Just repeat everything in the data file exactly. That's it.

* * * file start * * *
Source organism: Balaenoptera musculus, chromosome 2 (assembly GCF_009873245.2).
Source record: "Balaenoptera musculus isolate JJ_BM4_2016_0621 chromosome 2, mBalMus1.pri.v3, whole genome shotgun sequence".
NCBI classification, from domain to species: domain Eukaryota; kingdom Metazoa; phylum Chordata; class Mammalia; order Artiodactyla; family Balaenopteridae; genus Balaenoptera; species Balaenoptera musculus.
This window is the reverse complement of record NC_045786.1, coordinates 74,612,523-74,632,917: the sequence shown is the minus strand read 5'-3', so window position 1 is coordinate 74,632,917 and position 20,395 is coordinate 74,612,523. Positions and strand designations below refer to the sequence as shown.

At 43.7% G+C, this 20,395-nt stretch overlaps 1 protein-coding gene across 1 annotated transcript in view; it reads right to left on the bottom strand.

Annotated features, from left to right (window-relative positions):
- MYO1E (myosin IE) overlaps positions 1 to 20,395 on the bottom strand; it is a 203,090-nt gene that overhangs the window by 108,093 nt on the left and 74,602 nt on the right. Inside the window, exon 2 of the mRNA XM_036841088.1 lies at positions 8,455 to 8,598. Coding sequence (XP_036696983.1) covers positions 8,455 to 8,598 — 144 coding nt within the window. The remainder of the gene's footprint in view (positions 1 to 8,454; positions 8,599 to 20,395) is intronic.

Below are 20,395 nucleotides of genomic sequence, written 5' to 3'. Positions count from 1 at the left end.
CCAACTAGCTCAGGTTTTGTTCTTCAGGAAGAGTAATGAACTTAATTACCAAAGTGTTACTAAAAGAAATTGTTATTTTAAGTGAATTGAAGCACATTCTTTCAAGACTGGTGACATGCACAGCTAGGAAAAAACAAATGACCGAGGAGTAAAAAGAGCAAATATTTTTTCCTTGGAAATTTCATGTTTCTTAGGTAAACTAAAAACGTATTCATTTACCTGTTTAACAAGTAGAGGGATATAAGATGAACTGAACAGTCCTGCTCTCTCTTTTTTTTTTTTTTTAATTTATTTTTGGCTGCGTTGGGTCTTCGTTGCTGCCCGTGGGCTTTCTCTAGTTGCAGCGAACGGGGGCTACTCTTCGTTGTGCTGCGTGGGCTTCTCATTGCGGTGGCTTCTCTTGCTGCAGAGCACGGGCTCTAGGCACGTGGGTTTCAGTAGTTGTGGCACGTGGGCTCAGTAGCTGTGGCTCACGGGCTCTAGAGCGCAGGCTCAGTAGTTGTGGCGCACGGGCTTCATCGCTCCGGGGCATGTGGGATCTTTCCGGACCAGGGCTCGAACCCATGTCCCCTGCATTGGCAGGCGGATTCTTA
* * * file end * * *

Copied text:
Source organism: Balaenoptera musculus, chromosome 2 (assembly GCF_009873245.2).
Source record: "Balaenoptera musculus isolate JJ_BM4_2016_0621 chromosome 2, mBalMus1.pri.v3, whole genome shotgun sequence".
NCBI classification, from domain to species: domain Eukaryota; kingdom Metazoa; phylum Chordata; class Mammalia; order Artiodactyla; family Balaenopteridae; genus Balaenoptera; species Balaenoptera musculus.
This window is the reverse complement of record NC_045786.1, coordinates 74,612,523-74,632,917: the sequence shown is the minus strand read 5'-3', so window position 1 is coordinate 74,632,917 and position 20,395 is coordinate 74,612,523. Positions and strand designations below refer to the sequence as shown.

At 43.7% G+C, this 20,395-nt stretch overlaps 1 protein-coding gene across 1 annotated transcript in view; it reads right to left on the bottom strand.

Annotated features, from left to right (window-relative positions):
- MYO1E (myosin IE) overlaps positions 1 to 20,395 on the bottom strand; it is a 203,090-nt gene that overhangs the window by 108,093 nt on the left and 74,602 nt on the right. Inside the window, exon 2 of the mRNA XM_036841088.1 lies at positions 8,455 to 8,598. Coding sequence (XP_036696983.1) covers positions 8,455 to 8,598 — 144 coding nt within the window. The remainder of the gene's footprint in view (positions 1 to 8,454; positions 8,599 to 20,395) is intronic.

Below are 20,395 nucleotides of genomic sequence, written 5' to 3'. Positions count from 1 at the left end.
CCAACTAGCTCAGGTTTTGTTCTTCAGGAAGAGTAATGAACTTAATTACCAAAGTGTTACTAAAAGAAATTGTTATTTTAAGTGAATTGAAGCACATTCTTTCAAGACTGGTGACATGCACAGCTAGGAAAAAACAAATGACCGAGGAGTAAAAAGAGCAAATATTTTTTCCTTGGAAATTTCATGTTTCTTAGGTAAACTAAAAACGTATTCATTTACCTGTTTAACAAGTAGAGGGATATAAGATGAACTGAACAGTCCTGCTCTCTCTTTTTTTTTTTTTTTAATTTATTTTTGGCTGCGTTGGGTCTTCGTTGCTGCCCGTGGGCTTTCTCTAGTTGCAGCGAACGGGGGCTACTCTTCGTTGTGCTGCGTGGGCTTCTCATTGCGGTGGCTTCTCTTGCTGCAGAGCACGGGCTCTAGGCACGTGGGTTTCAGTAGTTGTGGCACGTGGGCTCAGTAGCTGTGGCTCACGGGCTCTAGAGCGCAGGCTCAGTAGTTGTGGCGCACGGGCTTCATCGCTCCGGGGCATGTGGGATCTTTCCGGACCAGGGCTCGAACCCATGTCCCCTGCATTGGCAGGCGGATTCTTA